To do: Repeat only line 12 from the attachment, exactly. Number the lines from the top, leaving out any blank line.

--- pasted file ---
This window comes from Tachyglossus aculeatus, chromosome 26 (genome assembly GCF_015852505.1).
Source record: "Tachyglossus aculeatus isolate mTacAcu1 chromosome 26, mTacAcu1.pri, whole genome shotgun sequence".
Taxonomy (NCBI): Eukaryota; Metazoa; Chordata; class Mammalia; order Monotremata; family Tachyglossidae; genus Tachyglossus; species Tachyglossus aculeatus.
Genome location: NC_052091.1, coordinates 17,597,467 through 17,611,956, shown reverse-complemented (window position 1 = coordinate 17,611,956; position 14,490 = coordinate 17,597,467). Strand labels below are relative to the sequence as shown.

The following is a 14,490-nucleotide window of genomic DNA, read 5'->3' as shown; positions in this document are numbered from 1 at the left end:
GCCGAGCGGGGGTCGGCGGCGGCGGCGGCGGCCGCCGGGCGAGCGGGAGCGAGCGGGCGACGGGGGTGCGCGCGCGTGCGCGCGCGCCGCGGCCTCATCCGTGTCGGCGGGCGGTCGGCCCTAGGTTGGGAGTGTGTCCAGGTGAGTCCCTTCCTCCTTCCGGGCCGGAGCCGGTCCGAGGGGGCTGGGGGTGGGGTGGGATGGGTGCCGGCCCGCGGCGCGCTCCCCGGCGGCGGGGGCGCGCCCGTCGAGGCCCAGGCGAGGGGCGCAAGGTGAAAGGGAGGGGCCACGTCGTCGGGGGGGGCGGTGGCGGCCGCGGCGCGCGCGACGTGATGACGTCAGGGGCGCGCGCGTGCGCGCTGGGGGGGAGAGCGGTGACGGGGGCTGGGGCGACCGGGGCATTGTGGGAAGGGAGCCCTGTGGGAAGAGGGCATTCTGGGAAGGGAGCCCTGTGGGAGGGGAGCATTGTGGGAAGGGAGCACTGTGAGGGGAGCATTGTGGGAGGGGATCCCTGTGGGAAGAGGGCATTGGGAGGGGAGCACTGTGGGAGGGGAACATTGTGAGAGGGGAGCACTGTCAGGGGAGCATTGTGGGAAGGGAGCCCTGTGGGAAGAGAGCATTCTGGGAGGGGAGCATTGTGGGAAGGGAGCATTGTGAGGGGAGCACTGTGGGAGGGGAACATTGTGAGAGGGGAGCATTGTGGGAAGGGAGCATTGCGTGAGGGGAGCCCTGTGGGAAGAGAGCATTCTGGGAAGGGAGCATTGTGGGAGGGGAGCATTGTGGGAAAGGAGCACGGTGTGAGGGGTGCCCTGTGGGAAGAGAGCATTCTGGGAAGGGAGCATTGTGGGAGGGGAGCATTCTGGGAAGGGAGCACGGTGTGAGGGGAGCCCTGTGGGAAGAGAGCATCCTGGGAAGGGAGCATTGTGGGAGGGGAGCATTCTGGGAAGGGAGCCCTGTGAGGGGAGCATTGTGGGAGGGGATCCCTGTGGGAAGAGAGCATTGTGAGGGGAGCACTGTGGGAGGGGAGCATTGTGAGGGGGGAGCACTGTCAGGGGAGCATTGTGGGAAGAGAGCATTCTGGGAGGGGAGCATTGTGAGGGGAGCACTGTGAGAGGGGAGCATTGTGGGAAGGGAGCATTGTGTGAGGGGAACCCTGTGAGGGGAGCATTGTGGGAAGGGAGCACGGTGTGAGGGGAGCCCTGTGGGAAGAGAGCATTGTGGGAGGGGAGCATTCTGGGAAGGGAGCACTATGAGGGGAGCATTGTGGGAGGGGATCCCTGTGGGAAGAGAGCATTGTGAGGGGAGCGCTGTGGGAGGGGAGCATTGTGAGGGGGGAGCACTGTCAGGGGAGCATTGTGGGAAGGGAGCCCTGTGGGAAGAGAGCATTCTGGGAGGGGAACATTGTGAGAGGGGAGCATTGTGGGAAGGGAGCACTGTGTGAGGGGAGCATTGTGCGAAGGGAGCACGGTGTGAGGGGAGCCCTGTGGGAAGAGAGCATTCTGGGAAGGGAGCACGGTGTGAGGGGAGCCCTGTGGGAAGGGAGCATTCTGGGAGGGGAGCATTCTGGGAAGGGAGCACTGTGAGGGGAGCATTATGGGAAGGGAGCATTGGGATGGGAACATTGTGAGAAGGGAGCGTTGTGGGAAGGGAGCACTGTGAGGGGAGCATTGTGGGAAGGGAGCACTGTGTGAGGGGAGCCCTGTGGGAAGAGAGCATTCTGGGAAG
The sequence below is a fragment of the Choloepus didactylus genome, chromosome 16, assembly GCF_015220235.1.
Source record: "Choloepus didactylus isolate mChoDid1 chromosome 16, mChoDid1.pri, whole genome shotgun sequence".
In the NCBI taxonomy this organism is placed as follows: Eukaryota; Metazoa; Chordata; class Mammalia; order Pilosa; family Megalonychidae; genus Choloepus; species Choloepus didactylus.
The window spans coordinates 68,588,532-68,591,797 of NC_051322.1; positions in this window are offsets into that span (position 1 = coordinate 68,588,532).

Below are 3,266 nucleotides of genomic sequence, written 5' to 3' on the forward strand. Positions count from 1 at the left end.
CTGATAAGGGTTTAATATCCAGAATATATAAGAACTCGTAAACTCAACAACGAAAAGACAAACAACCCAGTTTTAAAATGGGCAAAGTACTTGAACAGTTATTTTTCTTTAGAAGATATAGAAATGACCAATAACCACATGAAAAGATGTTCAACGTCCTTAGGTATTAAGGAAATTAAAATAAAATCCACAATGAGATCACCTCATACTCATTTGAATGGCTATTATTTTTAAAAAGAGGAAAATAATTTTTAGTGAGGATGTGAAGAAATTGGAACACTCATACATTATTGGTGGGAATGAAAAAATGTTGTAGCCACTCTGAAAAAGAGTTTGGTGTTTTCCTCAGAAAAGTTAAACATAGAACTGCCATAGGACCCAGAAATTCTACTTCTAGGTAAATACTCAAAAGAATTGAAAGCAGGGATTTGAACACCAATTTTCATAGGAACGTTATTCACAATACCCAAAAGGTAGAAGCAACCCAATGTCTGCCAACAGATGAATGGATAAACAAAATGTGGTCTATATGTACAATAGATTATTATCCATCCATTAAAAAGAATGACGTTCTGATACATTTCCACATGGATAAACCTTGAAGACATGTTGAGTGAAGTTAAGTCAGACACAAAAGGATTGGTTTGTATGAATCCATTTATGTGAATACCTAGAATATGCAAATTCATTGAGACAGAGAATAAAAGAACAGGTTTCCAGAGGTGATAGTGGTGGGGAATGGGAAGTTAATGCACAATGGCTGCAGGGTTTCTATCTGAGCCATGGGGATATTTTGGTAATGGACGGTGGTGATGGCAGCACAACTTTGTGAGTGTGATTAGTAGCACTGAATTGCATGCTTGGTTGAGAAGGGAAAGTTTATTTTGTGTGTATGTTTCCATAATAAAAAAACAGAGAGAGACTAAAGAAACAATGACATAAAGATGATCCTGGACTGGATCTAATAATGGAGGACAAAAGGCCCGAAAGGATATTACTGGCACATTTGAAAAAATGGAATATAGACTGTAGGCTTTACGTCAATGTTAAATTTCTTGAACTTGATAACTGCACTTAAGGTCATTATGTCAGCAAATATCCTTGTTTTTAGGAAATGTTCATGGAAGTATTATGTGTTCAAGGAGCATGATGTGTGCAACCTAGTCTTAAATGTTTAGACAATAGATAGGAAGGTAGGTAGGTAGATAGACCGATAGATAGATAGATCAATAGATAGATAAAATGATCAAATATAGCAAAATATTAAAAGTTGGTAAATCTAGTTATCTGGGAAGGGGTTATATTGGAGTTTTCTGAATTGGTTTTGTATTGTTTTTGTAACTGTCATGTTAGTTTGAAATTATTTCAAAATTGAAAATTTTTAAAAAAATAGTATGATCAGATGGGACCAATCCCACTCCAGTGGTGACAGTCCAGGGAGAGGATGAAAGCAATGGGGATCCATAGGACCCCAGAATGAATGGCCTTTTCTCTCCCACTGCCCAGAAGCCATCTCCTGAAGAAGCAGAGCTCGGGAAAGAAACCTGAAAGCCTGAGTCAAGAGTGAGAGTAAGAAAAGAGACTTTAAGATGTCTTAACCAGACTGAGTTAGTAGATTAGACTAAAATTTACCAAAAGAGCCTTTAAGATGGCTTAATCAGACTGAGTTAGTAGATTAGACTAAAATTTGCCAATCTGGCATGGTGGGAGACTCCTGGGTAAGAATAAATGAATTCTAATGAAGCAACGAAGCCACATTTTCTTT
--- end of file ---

CTGATAAGGGTTTAATATCCAGAATATATAAGAACTCGTAAACTCAACAACGAAAAGACAAACAACCCAGTTTTAAAATGGGCAAAGTACTTGAACAGTTATTTTTCTTTAGAAGATATAGAAATGACCAATAACCACATGAAAAGATGTTCAACGTCCTTAGGTATTAAGGAAATTAAAATAAAATCCACAATGAGATCACCTCATACTCATTTGAATGGCTATTATTTTTAAAAAGAGGAAAATAATTTTTAGTGAGGATGTGAAGAAATTGGAACACTCATACATTATTGGTGGGAATGAAAAAATGTTGTAGCCACTCTGAAAAAGAGTTTGGTGTTTTCCTCAGAAAAGTTAAACATAGAACTGCCATAGGACCCAGAAATTCTACTTCTAGGTAAATACTCAAAAGAATTGAAAGCAGGGATTTGAACACCAATTTTCATAGGAACGTTATTCACAATACCCAAAAGGTAGAAGCAACCCAATGTCTGCCAACAGATGAATGGATAAACAAAATGTGGTCTATATGTACAATAGATTATTATCCATCCATTAAAAAGAATGACGTTCTGATACATTTCCACATGGATAAACCTTGAAGACATGTTGAGTGAAGTTAAGTCAGACACAAAAGGATTGGTTTGTATGAATCCATTTATGTGAATACCTAGAATATGCAAATTCATTGAGACAGAGAATAAAAGAACAGGTTTCCAGAGGTGATAGTGGTGGGGAATGGGAAGTTAATGCACAATGGCTGCAGGGTTTCTATCTGAGCCATGGGGATATTTTGGTAATGGACGGTGGTGATGGCAGCACAACTTTGTGAGTGTGATTAGTAGCACTGAATTGCATGCTTGGTTGAGAAGGGAAAGTTTATTTTGTGTGTATGTTTCCATAATAAAAAAACAGAGAGAGACTAAAGAAACAATGACATAAAGATGATCCTGGACTGGATCTAATAATGGAGGACAAAAGGCCCGAAAGGATATTACTGGCACATTTGAAAAAATGGAATATAGACTGTAGGCTTTACGTCAATGTTAAATTTCTTGAACTTGATAACTGCACTTAAGGTCATTATGTCAGCAAATATCCTTGTTTTTAGGAAATGTTCATGGAAGTATTATGTGTTCAAGGAGCATGATGTGTGCAACCTAGTCTTAAATGTTTAGACAATAGATAGGAAGGTAGGTAGGTAGATAGACCGATAGATAGATAGATCAATAGATAGATAAAATGATCAAATATAGCAAAATATTAAAAGTTGGTAAATCTAGTTATCTGGGAAGGGGTTATATTGGAGTTTTCTGAATTGGTTTTGTATTGTTTTTGTAACTGTCATGTTAGTTTGAAATTATTTCAAAATTGAAAATTTTTAAAAAAATAGTATGATCAGATGGGACCAATCCCACTCCAGTGGTGACAGTCCAGGGAGAGGATGAAAGCAATGGGGATCCATAGGACCCCAGAATGAATGGCCTTTTCTCTCCCACTGCCCAGAAGCCATCTCCTGAAGAAGCAGAGCTCGGGAAAGAAACCTGAAAGCCTGAGTCAAGAGTGAGAGTAAGAAAAGAGACTTTAAGATGTCTTAACCAGACTGAGTTAGTAGATTAGACTAAAATTTACCAAAAGAGCCTTTAAGATGGCTTAATCAGACTGAGTTAGTAGATTAGACTAAAATTTGCCAATCTGGCATGGTGGGAGACTCCTGGGTAAGAATAAATGAATTCTAATGAAGCAACGAAGCCACATTTTCTTT